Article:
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Uganda Journal of Agricultural Sciences

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Contribution of granule bound starch synthase in kernel modification of quality protein maize

A Nalukenge, G Oballim, M Maphosa, R Edema, Y Baguma, P Okori

Abstract


The role of gbssI and gbssII genes, encoding granule bound starch synthase enzyme I and II, respectively, in quality protein maize (QPM) were studied at different days after pollination (DAP). Total RNA was used for first strand cDNA synthesis using the ImpromIISriptTM reverse transcriptase. No detectable levels of gbssI were observed. The results showed a gradual increase in expression of gbssII from 6 to 30 DAPS and gbss expression was higher in non-QPM than QPM material. Modification level 1 and 2 had lower expression levels than level 4. In general, grain endosperm opaqueness modification is rated on a scale of 1(completely hard / vitreous) to 5 (soft opaque). Overall, this study showed that gbss activity, based on its isoform gbssII was high at 30 DAP when maximum accumulation of amylose occurs. It was generally compromised in QPM than in non-QPM materials and appeared to be influenced by opaque donor parent. Protein analysis revealed a mar ked increase of GBSS in both QPM and non QPM. There was a higher proportion of GBSSII than I extracted from developing endosperm in both QPM and non QPM. At 18 DAP, the amounts of extractable GBSSII and I were lower in modified maize line 4  comparable to amounts in level 1 modified germplasm. In contrast, at 30 DAP; the GBSSII and I  proteinquantities at level 2 were lower than level 4, but comparable to level 3. The major finding was that transcript use was unreliable because the genes under study (gbssI and II) were influenced by other non-allelic interactions. The stability of both GBSS and zein proteins coupled with the use of SDS-PAGE implied that only one was more reliable and required further validation. It was clear from this study, that kernel modification was regulated by complex genetic interactions. Fairly distinct systems such as the starch synthases, zein proteins and perhaps other non-allelic genetic systems all appeared to act in a complementary manner to regulate kernel texture.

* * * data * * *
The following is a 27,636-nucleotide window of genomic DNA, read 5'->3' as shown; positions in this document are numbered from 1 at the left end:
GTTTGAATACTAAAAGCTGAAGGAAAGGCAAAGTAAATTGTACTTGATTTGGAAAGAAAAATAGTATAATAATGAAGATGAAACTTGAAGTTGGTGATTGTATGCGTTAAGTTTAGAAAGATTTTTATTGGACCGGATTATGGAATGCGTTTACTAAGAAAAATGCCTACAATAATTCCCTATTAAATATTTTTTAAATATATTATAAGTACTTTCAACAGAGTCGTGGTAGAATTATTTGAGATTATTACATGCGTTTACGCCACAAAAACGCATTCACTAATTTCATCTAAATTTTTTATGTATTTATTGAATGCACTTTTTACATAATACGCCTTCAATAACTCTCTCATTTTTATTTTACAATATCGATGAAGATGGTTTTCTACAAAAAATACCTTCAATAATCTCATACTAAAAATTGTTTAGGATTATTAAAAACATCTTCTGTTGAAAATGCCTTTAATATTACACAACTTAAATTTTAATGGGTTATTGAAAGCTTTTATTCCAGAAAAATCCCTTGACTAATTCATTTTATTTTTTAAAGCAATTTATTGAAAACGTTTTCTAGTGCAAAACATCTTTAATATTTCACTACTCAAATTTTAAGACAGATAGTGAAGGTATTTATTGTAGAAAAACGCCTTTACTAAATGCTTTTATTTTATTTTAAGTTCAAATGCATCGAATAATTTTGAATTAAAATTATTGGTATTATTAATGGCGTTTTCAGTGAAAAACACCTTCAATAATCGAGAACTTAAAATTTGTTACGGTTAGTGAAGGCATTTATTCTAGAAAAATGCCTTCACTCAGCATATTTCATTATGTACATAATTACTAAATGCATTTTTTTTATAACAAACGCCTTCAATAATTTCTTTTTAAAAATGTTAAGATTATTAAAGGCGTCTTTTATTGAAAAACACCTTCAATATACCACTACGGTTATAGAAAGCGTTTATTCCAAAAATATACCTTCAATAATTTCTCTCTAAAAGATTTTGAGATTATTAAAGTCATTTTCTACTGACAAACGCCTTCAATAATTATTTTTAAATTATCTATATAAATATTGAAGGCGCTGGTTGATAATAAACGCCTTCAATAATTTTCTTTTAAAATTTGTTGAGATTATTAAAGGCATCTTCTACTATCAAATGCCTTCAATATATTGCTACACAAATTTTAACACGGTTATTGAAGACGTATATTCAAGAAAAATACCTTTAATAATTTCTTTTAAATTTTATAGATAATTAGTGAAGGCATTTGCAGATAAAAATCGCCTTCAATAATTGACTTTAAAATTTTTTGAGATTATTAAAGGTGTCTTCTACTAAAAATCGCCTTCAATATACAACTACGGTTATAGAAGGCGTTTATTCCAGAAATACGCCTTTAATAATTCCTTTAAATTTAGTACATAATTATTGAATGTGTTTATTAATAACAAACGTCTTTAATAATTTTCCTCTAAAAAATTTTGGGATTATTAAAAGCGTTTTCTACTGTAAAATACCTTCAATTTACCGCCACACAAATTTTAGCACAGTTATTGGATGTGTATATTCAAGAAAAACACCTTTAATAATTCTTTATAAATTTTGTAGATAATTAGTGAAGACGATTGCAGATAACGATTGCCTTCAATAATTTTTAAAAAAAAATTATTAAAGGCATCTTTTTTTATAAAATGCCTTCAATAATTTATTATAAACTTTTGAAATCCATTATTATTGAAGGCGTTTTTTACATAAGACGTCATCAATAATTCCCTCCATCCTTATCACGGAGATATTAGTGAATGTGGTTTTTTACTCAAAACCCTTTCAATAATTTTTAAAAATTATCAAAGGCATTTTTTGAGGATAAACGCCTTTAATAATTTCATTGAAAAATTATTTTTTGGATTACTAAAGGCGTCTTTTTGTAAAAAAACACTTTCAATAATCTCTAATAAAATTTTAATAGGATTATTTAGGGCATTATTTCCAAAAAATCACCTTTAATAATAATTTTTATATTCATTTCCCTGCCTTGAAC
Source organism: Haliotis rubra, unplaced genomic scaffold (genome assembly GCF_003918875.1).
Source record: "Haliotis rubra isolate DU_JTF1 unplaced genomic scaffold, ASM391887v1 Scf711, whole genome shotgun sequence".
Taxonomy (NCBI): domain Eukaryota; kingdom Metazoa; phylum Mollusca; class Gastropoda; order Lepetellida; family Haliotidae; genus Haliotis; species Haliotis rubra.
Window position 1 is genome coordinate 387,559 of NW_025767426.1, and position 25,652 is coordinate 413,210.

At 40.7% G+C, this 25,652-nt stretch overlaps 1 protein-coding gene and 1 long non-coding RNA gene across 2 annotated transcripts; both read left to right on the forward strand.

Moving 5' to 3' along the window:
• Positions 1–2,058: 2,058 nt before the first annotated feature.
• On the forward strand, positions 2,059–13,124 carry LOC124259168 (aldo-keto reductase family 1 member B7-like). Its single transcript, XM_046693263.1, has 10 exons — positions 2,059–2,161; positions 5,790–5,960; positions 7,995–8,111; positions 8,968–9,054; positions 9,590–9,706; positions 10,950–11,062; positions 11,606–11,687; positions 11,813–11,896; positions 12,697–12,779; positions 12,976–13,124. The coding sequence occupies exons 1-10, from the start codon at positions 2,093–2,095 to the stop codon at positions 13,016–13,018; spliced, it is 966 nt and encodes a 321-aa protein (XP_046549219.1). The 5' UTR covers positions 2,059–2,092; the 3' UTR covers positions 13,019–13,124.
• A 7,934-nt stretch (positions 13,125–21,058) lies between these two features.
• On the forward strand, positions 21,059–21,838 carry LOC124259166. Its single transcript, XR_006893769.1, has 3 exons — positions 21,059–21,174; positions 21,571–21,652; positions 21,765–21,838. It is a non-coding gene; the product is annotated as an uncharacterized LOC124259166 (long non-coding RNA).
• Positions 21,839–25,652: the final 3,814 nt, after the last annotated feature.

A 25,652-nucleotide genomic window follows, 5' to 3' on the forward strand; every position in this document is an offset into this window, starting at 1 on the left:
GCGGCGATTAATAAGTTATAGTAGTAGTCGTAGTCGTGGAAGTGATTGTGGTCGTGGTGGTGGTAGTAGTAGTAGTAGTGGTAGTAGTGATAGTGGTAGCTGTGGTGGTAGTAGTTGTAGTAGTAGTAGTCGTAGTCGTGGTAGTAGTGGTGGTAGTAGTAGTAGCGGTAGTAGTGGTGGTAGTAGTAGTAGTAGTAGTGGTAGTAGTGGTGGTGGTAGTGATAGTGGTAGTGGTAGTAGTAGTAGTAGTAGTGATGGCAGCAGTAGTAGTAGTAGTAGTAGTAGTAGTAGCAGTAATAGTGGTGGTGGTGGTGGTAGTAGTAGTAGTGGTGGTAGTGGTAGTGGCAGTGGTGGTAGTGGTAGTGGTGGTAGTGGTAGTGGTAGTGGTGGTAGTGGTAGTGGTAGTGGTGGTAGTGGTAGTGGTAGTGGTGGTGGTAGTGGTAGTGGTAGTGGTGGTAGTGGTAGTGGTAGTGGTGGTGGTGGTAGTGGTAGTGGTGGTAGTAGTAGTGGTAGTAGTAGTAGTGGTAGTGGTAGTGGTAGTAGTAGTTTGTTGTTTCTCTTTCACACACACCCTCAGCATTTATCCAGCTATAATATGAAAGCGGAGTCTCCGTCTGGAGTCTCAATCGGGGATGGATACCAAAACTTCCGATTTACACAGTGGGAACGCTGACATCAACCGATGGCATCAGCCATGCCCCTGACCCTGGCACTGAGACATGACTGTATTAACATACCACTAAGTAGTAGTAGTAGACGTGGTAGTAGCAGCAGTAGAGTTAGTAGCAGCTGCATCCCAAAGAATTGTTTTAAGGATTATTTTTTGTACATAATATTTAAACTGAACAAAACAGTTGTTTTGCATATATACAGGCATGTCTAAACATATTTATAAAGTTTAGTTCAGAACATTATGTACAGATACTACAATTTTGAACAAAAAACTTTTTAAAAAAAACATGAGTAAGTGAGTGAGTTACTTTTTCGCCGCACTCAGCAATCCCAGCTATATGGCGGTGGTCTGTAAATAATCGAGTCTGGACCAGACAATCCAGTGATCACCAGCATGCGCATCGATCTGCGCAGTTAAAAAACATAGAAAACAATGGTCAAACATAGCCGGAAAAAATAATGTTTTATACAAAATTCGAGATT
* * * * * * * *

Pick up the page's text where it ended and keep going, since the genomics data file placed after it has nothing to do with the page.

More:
Key words: Amylose, protein maize, zein proteins




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